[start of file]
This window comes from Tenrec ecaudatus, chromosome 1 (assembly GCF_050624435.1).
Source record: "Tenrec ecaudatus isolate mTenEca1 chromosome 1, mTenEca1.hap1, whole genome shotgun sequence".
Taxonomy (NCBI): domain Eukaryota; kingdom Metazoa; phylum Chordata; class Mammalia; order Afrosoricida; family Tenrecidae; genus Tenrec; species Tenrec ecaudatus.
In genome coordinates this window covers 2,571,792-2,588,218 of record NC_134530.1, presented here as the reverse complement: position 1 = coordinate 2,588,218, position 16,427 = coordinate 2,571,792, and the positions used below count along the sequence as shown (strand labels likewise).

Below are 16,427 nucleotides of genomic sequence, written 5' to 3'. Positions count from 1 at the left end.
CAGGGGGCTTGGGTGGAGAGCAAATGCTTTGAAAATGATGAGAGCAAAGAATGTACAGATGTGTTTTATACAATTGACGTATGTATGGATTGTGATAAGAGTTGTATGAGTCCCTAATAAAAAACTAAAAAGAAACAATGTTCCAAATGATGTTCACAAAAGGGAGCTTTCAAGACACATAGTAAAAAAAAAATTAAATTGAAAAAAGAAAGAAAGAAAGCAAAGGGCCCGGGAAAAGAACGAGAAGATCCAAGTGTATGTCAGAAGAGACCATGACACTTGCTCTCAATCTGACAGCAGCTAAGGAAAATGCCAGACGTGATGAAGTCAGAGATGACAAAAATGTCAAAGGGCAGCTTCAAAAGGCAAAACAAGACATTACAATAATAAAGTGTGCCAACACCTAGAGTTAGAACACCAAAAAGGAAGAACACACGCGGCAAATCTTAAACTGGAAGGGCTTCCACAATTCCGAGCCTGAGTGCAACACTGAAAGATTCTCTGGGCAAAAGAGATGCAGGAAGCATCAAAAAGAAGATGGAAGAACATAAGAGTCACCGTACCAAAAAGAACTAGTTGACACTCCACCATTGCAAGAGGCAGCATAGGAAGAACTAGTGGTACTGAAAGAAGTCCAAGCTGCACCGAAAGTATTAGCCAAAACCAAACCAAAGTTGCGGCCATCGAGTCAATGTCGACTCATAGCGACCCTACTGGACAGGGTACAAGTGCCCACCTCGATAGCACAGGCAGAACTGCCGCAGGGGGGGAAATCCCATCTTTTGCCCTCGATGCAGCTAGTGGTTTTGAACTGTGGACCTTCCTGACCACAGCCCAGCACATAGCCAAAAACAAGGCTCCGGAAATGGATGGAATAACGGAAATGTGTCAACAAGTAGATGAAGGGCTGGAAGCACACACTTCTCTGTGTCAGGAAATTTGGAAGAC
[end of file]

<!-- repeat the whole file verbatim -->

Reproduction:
This window comes from Tenrec ecaudatus, chromosome 1 (assembly GCF_050624435.1).
Source record: "Tenrec ecaudatus isolate mTenEca1 chromosome 1, mTenEca1.hap1, whole genome shotgun sequence".
Taxonomy (NCBI): domain Eukaryota; kingdom Metazoa; phylum Chordata; class Mammalia; order Afrosoricida; family Tenrecidae; genus Tenrec; species Tenrec ecaudatus.
In genome coordinates this window covers 2,571,792-2,588,218 of record NC_134530.1, presented here as the reverse complement: position 1 = coordinate 2,588,218, position 16,427 = coordinate 2,571,792, and the positions used below count along the sequence as shown (strand labels likewise).

Below are 16,427 nucleotides of genomic sequence, written 5' to 3'. Positions count from 1 at the left end.
CAGGGGGCTTGGGTGGAGAGCAAATGCTTTGAAAATGATGAGAGCAAAGAATGTACAGATGTGTTTTATACAATTGACGTATGTATGGATTGTGATAAGAGTTGTATGAGTCCCTAATAAAAAACTAAAAAGAAACAATGTTCCAAATGATGTTCACAAAAGGGAGCTTTCAAGACACATAGTAAAAAAAAAATTAAATTGAAAAAAGAAAGAAAGAAAGCAAAGGGCCCGGGAAAAGAACGAGAAGATCCAAGTGTATGTCAGAAGAGACCATGACACTTGCTCTCAATCTGACAGCAGCTAAGGAAAATGCCAGACGTGATGAAGTCAGAGATGACAAAAATGTCAAAGGGCAGCTTCAAAAGGCAAAACAAGACATTACAATAATAAAGTGTGCCAACACCTAGAGTTAGAACACCAAAAAGGAAGAACACACGCGGCAAATCTTAAACTGGAAGGGCTTCCACAATTCCGAGCCTGAGTGCAACACTGAAAGATTCTCTGGGCAAAAGAGATGCAGGAAGCATCAAAAAGAAGATGGAAGAACATAAGAGTCACCGTACCAAAAAGAACTAGTTGACACTCCACCATTGCAAGAGGCAGCATAGGAAGAACTAGTGGTACTGAAAGAAGTCCAAGCTGCACCGAAAGTATTAGCCAAAACCAAACCAAAGTTGCGGCCATCGAGTCAATGTCGACTCATAGCGACCCTACTGGACAGGGTACAAGTGCCCACCTCGATAGCACAGGCAGAACTGCCGCAGGGGGGGAAATCCCATCTTTTGCCCTCGATGCAGCTAGTGGTTTTGAACTGTGGACCTTCCTGACCACAGCCCAGCACATAGCCAAAAACAAGGCTCCGGAAATGGATGGAATAACGGAAATGTGTCAACAAGTAGATGAAGGGCTGGAAGCACACACTTCTCTGTGTCAGGAAATTTGGAAGAC